MT: Switching gears: Club Rio, Alamo City Music Hall, Southtown 101 - very different locations hosting different types of dance music, can there be a venue or location that does it all? Or will SA continue to see these musical borders.
AN: For the most part, I think some of the divides come from factors like age groups, different musical styles, etc. But also that separation, that fine line between what's "underground" and what's not - there's that challenge of 'how do you get more people to come to your events without being "overground" or commercial'. You mentioned Club Rio, they bring people that use to be considered underground that now fall under a more mainstream category, like someone like Morgan Page. I've reached out to the folks at Club Rio to maybe host an event there (all still discussion phase), but one of my concerns is that those "underground" supporters may not make the trip to Club Rio because of where it's located, "its the northside, its not downtown" and it's not "puro San Antonio" - i think these perceptions and loyalties get in the way of people having a good time.
Part of why I got into this in the first place was because of exploration and music and sounds and nightlife. It's what got me going out and DJing and hosting my own parties, it was that curiosity and enjoyment of music.
MT: Money. I've had conversations with promoters in San Antonio, organizers trying to do something unique and special - and they are either going into the negative or barely breaking even. Are you spending money? Do you consider it a "loss"?
AN: I do and I don't. This is something most people don't want to understand - I don't do this as a business. This is not a business for me. I do this 100% purely for pleasure. I do this for fun and for two reasons: I love music and 2, the DJs and the people that come out, are people I love. I do it for, I hate to say it, it sounds so cliche', but really do, I do it for the people. I do it because I really enjoy watching people enjoying themselves. I won't ever get over looking at the photo of the 20th Anniversary Party we threw at The Korova with hundreds of people dancing, I live for that.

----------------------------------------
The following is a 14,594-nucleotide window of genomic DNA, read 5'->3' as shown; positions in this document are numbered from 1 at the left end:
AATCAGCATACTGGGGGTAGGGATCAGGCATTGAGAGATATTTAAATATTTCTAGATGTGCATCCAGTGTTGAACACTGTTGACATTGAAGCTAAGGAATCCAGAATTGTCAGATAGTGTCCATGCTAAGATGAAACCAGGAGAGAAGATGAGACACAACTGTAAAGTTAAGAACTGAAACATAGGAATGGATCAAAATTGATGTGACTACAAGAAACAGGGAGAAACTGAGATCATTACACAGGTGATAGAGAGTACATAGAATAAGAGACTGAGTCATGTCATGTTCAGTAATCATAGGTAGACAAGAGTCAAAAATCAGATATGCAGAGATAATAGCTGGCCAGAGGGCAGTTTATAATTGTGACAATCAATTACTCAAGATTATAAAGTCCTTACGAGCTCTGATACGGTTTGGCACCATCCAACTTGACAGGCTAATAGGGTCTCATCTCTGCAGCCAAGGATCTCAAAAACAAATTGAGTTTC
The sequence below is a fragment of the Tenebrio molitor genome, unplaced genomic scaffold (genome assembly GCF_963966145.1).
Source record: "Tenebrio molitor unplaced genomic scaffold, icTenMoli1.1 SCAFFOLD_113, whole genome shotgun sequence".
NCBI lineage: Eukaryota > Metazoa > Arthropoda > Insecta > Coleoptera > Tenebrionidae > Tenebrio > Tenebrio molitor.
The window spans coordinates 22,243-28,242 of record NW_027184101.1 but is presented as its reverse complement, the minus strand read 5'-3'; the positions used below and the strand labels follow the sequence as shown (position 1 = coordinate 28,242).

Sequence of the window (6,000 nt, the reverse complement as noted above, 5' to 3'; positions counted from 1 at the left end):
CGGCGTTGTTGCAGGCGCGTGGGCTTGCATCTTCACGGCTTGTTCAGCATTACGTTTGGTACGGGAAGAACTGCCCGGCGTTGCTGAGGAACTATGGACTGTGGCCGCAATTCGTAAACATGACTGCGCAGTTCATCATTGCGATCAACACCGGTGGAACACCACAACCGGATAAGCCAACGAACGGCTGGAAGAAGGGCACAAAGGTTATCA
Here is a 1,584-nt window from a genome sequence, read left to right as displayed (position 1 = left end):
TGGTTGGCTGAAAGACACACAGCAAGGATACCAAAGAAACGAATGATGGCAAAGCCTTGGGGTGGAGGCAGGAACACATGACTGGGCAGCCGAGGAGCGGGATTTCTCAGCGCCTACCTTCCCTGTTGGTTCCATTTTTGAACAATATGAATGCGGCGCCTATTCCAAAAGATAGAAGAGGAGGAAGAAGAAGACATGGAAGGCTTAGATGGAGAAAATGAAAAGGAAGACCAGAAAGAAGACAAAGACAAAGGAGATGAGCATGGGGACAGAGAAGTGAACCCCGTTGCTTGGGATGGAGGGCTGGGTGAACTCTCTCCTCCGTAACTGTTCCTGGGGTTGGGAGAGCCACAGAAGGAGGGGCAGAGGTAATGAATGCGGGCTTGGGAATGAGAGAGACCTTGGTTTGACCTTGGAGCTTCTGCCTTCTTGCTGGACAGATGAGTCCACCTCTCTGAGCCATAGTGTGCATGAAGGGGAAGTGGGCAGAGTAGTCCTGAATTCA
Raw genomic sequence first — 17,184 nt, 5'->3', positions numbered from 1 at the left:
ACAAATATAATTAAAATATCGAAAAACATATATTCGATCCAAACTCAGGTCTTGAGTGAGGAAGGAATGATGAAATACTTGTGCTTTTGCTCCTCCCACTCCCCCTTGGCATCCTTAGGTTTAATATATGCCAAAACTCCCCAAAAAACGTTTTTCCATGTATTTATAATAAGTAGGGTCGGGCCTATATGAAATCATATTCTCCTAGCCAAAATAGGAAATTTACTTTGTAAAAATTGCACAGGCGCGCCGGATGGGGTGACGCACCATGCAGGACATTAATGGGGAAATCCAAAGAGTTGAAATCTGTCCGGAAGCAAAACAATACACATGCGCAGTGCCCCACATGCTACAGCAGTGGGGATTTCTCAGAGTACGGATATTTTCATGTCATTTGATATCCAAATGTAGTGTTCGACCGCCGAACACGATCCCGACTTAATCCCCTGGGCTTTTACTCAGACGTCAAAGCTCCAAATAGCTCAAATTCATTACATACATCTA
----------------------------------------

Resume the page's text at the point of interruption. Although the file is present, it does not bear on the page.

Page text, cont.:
And another reason we love hosting E:MERGE at Southtown 101, is that the bar doesn't give us a percentage. We take what the bar gives us, which is a flat amount, we use a little bit to cover the expense of the sound & up keep of the sound, some for flyers and advertising, but 100% of the rest goes to the talent. It's how we're able to pay for headliners, we save money over a couple of months, but the truth is, I have to put in a little bit out of my pocket, but I don't see it as "oh, I'm losing money, I'm spending money" because it's an investment in my brand, in our brand as E:MERGE, it's an investment in not just S.O.U.L. Family, but Keeque and EFusion Radio and their guys. There's not much ROI, but we don't charge a cover. I don't spend money on myself with other things, I view this as a reward for the other hard work I do on a daily basis.
MT: Why house music? What other kinds of music do you listen to?
AN: Technically, E:MERGE is not just house music, we have hosted some techno and even slight variations of "bass music" as well. However, house music for me is just something that has been part of my life for 20+ years now. House music is universal in my opinion, it's something everyone can enjoy, share and feel comfortable with. I can't really say much more than that because as the quote goes, "not everyone understands house music, it's a spiritual thing, a body thing, a soul thing."
Besides house, I definitely enjoy listening to some other forms of electronic music, such as drum & bass and techno. Outside of that, I grew up on hip hop and still love the classics and a few newer artists, and while I'll admit I don't know enough about it, there is some great indie music out there that I enjoy as well. But really, soul, funk, jazz, hip hop, house, I enjoy music, so putting a cage on it is difficult.
MT: What do you have cooking up for the near future?
AN: We have some absolutely great nights coming up for E:MERGE, including a July 11th date (and BBQ!) with NYC house icon Joeski (Defected, Maya Recordings, Suara), an August 8th show with Barbuto from Austin, the man behind [bas_mrkt] who is now on the incredible techno label Octopus Recordings, and in November we'll have our 2 year anniversary with...well...I can't tell you that yet, but as usual, it's going to be something fresh for San Antonio.